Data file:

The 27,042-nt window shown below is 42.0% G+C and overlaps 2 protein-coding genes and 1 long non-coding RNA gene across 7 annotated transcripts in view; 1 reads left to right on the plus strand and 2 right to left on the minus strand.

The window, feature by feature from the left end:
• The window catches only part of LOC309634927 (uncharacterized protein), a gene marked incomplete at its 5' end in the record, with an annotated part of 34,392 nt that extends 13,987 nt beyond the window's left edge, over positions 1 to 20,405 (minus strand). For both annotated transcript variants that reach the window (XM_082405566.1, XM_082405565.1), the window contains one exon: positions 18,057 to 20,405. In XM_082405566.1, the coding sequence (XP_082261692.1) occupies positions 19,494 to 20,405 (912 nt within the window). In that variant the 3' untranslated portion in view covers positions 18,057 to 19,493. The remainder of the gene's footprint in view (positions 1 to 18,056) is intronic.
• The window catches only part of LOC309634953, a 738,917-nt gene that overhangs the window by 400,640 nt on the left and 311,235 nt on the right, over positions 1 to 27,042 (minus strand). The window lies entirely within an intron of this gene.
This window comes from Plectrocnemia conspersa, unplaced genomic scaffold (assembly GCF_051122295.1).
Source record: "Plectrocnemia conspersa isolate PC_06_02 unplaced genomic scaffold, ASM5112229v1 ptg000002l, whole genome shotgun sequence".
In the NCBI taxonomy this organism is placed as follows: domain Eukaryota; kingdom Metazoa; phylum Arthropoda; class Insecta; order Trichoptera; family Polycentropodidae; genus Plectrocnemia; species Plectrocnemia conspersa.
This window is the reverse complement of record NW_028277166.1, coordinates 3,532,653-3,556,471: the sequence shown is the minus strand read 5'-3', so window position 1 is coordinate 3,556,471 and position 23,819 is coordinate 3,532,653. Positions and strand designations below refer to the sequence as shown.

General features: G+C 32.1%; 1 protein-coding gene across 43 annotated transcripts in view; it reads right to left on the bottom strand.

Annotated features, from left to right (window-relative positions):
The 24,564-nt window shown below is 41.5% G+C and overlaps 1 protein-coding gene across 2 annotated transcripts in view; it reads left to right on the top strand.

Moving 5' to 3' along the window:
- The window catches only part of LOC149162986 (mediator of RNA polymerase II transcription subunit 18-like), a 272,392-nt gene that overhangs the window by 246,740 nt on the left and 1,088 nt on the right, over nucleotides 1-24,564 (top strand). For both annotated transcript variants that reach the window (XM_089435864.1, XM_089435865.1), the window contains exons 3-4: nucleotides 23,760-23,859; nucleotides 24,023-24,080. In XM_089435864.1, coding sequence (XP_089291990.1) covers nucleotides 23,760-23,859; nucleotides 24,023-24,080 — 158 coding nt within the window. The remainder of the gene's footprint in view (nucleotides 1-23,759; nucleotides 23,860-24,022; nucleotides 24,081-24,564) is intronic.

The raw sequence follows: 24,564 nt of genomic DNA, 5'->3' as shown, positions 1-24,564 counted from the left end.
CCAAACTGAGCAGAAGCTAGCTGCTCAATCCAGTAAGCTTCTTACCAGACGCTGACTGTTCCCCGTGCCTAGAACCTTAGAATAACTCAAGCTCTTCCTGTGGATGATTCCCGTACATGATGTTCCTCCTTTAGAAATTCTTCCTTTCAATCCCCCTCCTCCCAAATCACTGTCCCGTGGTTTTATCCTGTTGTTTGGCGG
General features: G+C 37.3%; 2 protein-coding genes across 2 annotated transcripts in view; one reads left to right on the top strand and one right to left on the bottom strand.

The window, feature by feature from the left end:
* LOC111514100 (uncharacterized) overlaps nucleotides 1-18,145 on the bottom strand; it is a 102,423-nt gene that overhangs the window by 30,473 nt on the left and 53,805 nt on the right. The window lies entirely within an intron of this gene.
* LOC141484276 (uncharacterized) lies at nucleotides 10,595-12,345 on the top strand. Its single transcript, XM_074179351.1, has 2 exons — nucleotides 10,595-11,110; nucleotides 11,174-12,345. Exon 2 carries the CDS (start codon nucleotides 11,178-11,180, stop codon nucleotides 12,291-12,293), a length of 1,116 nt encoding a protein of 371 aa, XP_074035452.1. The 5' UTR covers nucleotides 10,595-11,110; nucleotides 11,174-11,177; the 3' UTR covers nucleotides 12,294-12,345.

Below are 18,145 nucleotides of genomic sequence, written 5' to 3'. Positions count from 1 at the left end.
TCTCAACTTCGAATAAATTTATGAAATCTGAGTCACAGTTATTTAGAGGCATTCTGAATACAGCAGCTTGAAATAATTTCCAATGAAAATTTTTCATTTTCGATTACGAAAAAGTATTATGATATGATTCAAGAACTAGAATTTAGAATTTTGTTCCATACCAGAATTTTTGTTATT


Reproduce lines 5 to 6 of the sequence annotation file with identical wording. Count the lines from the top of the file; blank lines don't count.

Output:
This window comes from Plectrocnemia conspersa, unplaced genomic scaffold (assembly GCF_051122295.1).
Source record: "Plectrocnemia conspersa isolate PC_06_02 unplaced genomic scaffold, ASM5112229v1 ptg000002l, whole genome shotgun sequence".